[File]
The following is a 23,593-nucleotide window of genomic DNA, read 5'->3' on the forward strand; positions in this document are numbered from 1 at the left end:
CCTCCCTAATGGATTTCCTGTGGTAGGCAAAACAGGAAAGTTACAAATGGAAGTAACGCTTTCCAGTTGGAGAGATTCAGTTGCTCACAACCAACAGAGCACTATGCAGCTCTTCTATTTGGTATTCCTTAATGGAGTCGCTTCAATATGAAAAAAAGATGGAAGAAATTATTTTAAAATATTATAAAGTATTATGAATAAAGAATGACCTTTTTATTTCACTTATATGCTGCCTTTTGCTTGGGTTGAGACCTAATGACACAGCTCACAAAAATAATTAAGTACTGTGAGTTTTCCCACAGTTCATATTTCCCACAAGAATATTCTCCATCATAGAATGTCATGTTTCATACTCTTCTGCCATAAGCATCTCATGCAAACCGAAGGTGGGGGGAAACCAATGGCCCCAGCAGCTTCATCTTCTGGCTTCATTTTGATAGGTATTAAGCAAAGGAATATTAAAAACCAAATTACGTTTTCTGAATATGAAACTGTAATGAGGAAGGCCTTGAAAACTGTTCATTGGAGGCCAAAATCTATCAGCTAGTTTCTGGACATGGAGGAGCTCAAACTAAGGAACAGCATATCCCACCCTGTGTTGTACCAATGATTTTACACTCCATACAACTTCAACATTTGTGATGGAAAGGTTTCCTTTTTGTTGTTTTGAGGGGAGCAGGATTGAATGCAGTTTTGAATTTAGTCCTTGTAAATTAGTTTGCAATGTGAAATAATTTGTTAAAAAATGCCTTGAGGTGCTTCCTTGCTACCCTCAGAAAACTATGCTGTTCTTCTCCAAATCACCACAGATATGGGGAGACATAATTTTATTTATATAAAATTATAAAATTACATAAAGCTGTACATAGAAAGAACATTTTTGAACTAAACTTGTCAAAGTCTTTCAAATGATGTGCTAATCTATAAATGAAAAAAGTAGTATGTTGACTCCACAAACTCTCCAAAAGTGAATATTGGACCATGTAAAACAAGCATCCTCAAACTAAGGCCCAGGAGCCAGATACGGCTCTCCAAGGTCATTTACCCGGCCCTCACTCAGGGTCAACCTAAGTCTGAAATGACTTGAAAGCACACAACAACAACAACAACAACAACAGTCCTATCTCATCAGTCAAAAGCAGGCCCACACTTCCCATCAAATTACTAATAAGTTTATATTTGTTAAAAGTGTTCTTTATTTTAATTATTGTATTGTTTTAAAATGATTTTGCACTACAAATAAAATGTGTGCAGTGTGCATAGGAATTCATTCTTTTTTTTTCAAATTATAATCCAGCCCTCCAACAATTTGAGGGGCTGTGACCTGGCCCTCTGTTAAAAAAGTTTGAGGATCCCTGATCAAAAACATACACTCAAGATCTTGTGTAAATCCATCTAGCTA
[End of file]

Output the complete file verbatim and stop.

The following is a 23,593-nucleotide window of genomic DNA, read 5'->3' on the forward strand; positions in this document are numbered from 1 at the left end:
CCTCCCTAATGGATTTCCTGTGGTAGGCAAAACAGGAAAGTTACAAATGGAAGTAACGCTTTCCAGTTGGAGAGATTCAGTTGCTCACAACCAACAGAGCACTATGCAGCTCTTCTATTTGGTATTCCTTAATGGAGTCGCTTCAATATGAAAAAAAGATGGAAGAAATTATTTTAAAATATTATAAAGTATTATGAATAAAGAATGACCTTTTTATTTCACTTATATGCTGCCTTTTGCTTGGGTTGAGACCTAATGACACAGCTCACAAAAATAATTAAGTACTGTGAGTTTTCCCACAGTTCATATTTCCCACAAGAATATTCTCCATCATAGAATGTCATGTTTCATACTCTTCTGCCATAAGCATCTCATGCAAACCGAAGGTGGGGGGAAACCAATGGCCCCAGCAGCTTCATCTTCTGGCTTCATTTTGATAGGTATTAAGCAAAGGAATATTAAAAACCAAATTACGTTTTCTGAATATGAAACTGTAATGAGGAAGGCCTTGAAAACTGTTCATTGGAGGCCAAAATCTATCAGCTAGTTTCTGGACATGGAGGAGCTCAAACTAAGGAACAGCATATCCCACCCTGTGTTGTACCAATGATTTTACACTCCATACAACTTCAACATTTGTGATGGAAAGGTTTCCTTTTTGTTGTTTTGAGGGGAGCAGGATTGAATGCAGTTTTGAATTTAGTCCTTGTAAATTAGTTTGCAATGTGAAATAATTTGTTAAAAAATGCCTTGAGGTGCTTCCTTGCTACCCTCAGAAAACTATGCTGTTCTTCTCCAAATCACCACAGATATGGGGAGACATAATTTTATTTATATAAAATTATAAAATTACATAAAGCTGTACATAGAAAGAACATTTTTGAACTAAACTTGTCAAAGTCTTTCAAATGATGTGCTAATCTATAAATGAAAAAAGTAGTATGTTGACTCCACAAACTCTCCAAAAGTGAATATTGGACCATGTAAAACAAGCATCCTCAAACTAAGGCCCAGGAGCCAGATACGGCTCTCCAAGGTCATTTACCCGGCCCTCACTCAGGGTCAACCTAAGTCTGAAATGACTTGAAAGCACACAACAACAACAACAACAACAACAGTCCTATCTCATCAGTCAAAAGCAGGCCCACACTTCCCATCAAATTACTAATAAGTTTATATTTGTTAAAAGTGTTCTTTATTTTAATTATTGTATTGTTTTAAAATGATTTTGCACTACAAATAAAATGTGTGCAGTGTGCATAGGAATTCATTCTTTTTTTTTCAAATTATAATCCAGCCCTCCAACAATTTGAGGGGCTGTGACCTGGCCCTCTGTTAAAAAAGTTTGAGGATCCCTGATCAAAAACATACACTCAAGATCTTGTGTAAATCCATCTAGCTA